Re: possible problem with memory allocation using calloc/mmap/munmap
- Date: Mon, 20 May 2019 22:26:40 +0000
- From: Ken Brown <kbrown@xxxxxxxxxxx>
- Subject: Re: possible problem with memory allocation using calloc/mmap/munmap
On 5/3/2019 7:33 AM, Stanislav Kascak wrote:
> I came across a problem with memory allocation/deallocation when
> trying to compile and run tests of openldap under cygwin.
Corinna can give you a definitive response when she returns from vacation, but I
looked at the code and have a few comments.
> I created a test program to simulate sequence of actions. First a
> bigger chunk of memory (>~262kB) is allocated using calloc(), then
> mmap() is called with requested memory size much bigger than actual
> file size. Subsequently, munmap() to free previous mmap(), and at the
> end an attempt to access memory allocated with calloc(). That last
> memory access is causing Segmentation fault.
> It seems that when mmap() is called with length argument exceeding
> size of file, only memory to fit that file is allocated.
That's correct. The following comment in mmap.cc:1100 explains why: "don't map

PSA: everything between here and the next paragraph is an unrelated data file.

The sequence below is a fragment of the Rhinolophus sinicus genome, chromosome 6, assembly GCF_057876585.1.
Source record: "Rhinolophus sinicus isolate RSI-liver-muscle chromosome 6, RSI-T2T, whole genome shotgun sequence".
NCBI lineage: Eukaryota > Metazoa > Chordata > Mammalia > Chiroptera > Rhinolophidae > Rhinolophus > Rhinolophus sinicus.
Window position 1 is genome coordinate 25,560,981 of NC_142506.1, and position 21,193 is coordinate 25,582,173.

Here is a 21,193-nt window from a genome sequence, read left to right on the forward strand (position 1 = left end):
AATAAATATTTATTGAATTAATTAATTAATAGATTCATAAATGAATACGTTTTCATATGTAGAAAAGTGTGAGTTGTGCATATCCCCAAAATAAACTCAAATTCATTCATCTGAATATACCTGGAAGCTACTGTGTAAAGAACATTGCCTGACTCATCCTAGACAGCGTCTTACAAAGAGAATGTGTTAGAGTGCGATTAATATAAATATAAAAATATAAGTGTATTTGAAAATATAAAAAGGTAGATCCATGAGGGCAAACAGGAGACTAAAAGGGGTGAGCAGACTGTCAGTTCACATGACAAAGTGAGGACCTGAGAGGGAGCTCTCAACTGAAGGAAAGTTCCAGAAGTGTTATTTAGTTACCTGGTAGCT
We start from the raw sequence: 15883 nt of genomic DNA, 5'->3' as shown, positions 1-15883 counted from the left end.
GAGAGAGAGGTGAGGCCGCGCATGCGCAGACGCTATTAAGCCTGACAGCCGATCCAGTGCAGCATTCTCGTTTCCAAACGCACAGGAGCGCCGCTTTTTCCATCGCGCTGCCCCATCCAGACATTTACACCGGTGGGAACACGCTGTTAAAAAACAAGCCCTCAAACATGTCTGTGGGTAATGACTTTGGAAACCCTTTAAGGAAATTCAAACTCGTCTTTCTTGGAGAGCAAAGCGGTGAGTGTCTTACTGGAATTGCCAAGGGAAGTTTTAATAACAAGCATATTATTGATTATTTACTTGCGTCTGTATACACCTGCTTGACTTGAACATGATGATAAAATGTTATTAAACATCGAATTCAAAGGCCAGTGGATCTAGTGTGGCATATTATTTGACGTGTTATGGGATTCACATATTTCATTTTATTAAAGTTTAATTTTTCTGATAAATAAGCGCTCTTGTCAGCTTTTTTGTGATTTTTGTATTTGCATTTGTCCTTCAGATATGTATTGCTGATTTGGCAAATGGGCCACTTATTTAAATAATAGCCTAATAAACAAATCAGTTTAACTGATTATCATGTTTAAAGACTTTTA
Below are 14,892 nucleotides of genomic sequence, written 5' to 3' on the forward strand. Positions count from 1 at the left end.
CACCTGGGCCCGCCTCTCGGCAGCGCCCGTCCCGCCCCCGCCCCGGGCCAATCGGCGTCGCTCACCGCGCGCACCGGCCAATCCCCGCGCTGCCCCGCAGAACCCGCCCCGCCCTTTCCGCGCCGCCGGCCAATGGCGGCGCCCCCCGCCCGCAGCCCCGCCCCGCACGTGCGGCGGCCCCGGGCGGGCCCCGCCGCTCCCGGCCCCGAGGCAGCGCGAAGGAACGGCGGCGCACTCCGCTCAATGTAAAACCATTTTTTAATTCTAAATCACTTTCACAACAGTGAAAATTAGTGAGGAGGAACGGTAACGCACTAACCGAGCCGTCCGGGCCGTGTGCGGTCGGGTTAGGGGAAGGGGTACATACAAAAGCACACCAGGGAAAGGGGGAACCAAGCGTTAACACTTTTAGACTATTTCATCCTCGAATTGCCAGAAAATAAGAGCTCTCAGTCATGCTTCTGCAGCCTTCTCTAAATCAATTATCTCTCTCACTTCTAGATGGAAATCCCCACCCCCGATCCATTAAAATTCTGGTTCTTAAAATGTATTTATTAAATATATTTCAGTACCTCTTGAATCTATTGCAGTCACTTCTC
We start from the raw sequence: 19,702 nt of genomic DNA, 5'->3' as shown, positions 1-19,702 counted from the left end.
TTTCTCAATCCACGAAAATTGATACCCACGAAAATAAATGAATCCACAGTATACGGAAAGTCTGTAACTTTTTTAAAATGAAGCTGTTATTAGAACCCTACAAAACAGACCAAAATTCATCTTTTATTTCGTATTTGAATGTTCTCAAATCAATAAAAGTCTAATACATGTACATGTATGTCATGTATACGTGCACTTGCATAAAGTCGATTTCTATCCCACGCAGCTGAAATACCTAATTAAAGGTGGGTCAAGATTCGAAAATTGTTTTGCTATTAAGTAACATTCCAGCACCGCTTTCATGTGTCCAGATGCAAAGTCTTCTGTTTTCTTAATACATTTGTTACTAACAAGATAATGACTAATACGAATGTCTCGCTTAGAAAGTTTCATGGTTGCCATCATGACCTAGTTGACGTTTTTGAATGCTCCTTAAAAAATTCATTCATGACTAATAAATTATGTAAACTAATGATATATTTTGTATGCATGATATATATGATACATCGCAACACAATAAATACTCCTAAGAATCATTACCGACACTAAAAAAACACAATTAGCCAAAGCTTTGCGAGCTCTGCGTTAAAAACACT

beyond EOF, since Windows would change the file to the new length, in contrast
> however frees the full specified length. Since (at least on my
> computer) big chunk of memory allocated by calloc() is located after
> mmap() allocation, munmap() frees even memory of that calloc().
I think munmap does exactly what it's supposed to do according to Posix, which
is "remove any mappings for those entire pages containing any part of the
address space of the process starting at addr and continuing for len bytes." In
your case, that includes the memory allocated by calloc, which uses mmap.
I'm not sure what openldap is doing in your actual use case, but is there really
a good reason to call mmap with requested size much bigger than the actual file
size? After all, you can never access that extra memory. Posix says,
"References within the address range starting at pa and continuing for len bytes
to whole pages following the end of an object shall result in delivery of a
But let's wait and see what Corinna says.